Did you know that by keeping your money in the bank, you are contributing to your own inflation?
It doesn’t matter if we are not in the U.S. Our currency is pegged to the dollar and for that reason alone, we are affected by the monetary policies of the United States of America. Moreover the way money is created in the U.S.A., is pretty much the same in other countries worldwide and the U.A.E. as well.
The doors open and the new bank welcomes its first loan customer. The customer needs $10,000 to buy a car. On approval, the bank creates an account for the borrower and types in that the borrower owes the bank $10,000. This $10,000 is not taken from anywhere.
It is created on the spot. The borrower does not take this money out in cash. Instead he writes a check on his account to buy the car. The seller then deposits this newly created $10,000 check at her bank. At a ratio of 9:1, this new $10,000 deposit allows the seller’s bank to create a new loan of $9,000. If a third party then deposits that $9,000 in another bank, it becomes the legal basis for a third issue of bank credit, this time for the amount of $8,100.
Like one of those Russian dolls, each layer of which contains a smaller doll inside, each new deposit contains the potential for a slightly smaller loan in a decreasing series.
Now, at any stage, if the money created is taken in cash and not deposited at a bank, the process stops. That’s the unpredictable part of the money creation mechanism.
But more likely, at every step, the new bank credit money will be deposited at a bank, and the reserve ratio process can repeat itself over and over until almost $100,000 of brand new bank credit money has been created within the banking system.
All of this new money has been created entirely from debt, and all transactions have been carried out with bank credit. None of the banks involved have needed to use any of the cash in their vaults.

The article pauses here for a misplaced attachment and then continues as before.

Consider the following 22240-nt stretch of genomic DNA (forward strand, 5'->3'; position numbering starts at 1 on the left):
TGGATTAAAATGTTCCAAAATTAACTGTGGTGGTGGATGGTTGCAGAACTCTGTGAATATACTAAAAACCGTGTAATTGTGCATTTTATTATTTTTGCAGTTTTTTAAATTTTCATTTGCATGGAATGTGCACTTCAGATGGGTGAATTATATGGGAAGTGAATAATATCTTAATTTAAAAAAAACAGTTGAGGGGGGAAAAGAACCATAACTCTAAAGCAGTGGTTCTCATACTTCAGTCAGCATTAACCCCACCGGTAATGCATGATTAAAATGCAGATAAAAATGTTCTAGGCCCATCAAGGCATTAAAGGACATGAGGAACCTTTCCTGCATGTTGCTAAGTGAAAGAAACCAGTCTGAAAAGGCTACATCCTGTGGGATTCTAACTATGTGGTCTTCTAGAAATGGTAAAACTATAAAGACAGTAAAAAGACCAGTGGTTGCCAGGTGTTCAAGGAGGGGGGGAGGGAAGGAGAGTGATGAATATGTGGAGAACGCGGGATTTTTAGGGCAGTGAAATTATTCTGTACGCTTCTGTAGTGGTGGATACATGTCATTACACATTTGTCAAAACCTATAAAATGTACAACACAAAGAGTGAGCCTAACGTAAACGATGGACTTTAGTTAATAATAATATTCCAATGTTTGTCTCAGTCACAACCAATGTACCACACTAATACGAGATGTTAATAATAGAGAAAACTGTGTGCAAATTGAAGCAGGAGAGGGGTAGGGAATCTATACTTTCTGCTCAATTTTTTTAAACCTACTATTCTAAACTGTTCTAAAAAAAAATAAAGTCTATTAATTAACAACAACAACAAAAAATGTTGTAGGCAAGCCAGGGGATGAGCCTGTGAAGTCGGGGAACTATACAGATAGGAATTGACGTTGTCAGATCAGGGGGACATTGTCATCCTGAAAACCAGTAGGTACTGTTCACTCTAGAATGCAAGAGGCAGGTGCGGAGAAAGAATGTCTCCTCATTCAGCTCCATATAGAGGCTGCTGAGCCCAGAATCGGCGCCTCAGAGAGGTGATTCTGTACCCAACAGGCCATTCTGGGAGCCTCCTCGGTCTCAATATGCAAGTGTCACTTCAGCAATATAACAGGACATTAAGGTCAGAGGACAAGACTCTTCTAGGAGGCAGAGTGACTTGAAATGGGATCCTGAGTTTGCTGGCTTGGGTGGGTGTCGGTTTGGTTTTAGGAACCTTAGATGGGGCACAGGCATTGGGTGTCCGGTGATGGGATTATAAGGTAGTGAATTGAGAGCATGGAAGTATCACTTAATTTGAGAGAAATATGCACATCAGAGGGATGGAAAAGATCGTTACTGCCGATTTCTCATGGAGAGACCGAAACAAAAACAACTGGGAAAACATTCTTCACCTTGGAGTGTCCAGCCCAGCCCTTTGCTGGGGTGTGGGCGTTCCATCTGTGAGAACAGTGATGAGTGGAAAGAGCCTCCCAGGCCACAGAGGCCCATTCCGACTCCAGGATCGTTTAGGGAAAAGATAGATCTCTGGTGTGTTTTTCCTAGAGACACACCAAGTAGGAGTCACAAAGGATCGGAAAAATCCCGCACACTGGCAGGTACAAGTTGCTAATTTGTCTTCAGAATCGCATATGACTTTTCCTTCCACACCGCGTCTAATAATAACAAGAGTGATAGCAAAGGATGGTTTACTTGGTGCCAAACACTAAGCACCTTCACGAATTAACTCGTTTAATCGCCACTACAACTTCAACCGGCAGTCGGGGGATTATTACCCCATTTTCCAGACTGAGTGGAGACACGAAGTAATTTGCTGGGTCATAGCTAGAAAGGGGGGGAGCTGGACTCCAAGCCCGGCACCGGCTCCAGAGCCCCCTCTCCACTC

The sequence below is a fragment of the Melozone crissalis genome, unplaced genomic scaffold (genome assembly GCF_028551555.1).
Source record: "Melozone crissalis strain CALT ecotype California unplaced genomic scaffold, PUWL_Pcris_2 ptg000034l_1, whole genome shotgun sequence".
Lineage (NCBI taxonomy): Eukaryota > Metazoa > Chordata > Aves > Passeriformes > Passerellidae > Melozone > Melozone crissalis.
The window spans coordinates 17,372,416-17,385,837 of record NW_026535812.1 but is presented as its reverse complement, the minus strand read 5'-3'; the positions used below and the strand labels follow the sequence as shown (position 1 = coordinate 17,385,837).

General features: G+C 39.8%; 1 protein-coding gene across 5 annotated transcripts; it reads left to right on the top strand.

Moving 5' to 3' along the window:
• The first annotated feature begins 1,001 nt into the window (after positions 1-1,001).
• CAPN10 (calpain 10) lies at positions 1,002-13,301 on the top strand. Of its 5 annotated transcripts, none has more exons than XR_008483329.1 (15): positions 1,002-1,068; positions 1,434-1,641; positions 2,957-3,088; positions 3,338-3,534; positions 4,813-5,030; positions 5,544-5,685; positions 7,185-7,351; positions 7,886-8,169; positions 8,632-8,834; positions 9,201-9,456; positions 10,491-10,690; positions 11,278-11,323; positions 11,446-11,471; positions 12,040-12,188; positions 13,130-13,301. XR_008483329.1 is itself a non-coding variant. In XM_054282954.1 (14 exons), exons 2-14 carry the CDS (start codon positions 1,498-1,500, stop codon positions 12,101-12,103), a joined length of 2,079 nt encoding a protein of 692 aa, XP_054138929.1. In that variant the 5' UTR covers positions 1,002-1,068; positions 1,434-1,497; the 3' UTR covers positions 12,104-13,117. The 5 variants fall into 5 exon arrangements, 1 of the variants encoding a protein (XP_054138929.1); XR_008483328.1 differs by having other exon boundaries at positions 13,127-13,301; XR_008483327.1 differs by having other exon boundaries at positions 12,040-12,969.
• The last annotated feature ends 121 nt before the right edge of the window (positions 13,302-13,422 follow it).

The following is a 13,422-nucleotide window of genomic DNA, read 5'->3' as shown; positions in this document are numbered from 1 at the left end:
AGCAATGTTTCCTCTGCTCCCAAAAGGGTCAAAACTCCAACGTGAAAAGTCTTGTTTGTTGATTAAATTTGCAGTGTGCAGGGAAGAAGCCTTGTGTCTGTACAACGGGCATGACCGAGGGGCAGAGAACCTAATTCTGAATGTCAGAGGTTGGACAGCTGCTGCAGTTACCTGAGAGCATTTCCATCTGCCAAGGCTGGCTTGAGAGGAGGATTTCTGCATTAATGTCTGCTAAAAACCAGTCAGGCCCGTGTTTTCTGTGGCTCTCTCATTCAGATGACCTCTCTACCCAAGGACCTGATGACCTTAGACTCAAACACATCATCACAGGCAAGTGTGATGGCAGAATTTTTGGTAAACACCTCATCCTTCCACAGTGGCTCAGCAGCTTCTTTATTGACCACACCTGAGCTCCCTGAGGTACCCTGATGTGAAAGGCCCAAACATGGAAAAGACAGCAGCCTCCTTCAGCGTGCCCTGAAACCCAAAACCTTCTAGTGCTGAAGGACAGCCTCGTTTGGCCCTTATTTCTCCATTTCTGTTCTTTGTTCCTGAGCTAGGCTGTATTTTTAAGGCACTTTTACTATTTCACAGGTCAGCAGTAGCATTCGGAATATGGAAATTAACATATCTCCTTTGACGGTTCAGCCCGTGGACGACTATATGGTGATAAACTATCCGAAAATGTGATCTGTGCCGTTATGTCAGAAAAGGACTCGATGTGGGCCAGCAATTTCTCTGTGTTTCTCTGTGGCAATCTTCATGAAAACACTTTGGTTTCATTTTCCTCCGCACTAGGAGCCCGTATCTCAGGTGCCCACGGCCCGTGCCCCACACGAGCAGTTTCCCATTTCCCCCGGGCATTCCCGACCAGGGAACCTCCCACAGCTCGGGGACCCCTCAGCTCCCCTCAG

“Thus, our national circulating medium is now at the mercy of loan transactions of banks, which lend, not money, but promises to supply money they do not possess.” (FISHER, Irving, 1922), Economist and Author.
What’s more, under this ingenious system, the books of each bank in the chain must show that the bank has 10% more on deposit than it has out on loan. This gives banks a very real incentive to seek deposits to be able to make loans, supporting the general but misleading impression that loans come out of deposits.
Now, it can’t be said that any one bank got to multiply the initial $10,000 of bank credit into $100,000 of bank credit. However, the banking system is a closed loop. Bank credit created at one bank becomes a deposit in another, and so on and so on.
In a theoretical world of perfectly equal exchanges, the banks would owe each other nothing at the end of the day, and the $10,000 created out of thin air as a loan by the first bank could indeed become almost $100,000 of new loan money in the banking system.
If that sounds ridiculous, try this. Actual reserve ratios can be much higher than 9:1. For some types of accounts, twenty to one and thirty-three to one ratios are common. There are also many exceptions where NO reserve requirements apply at all!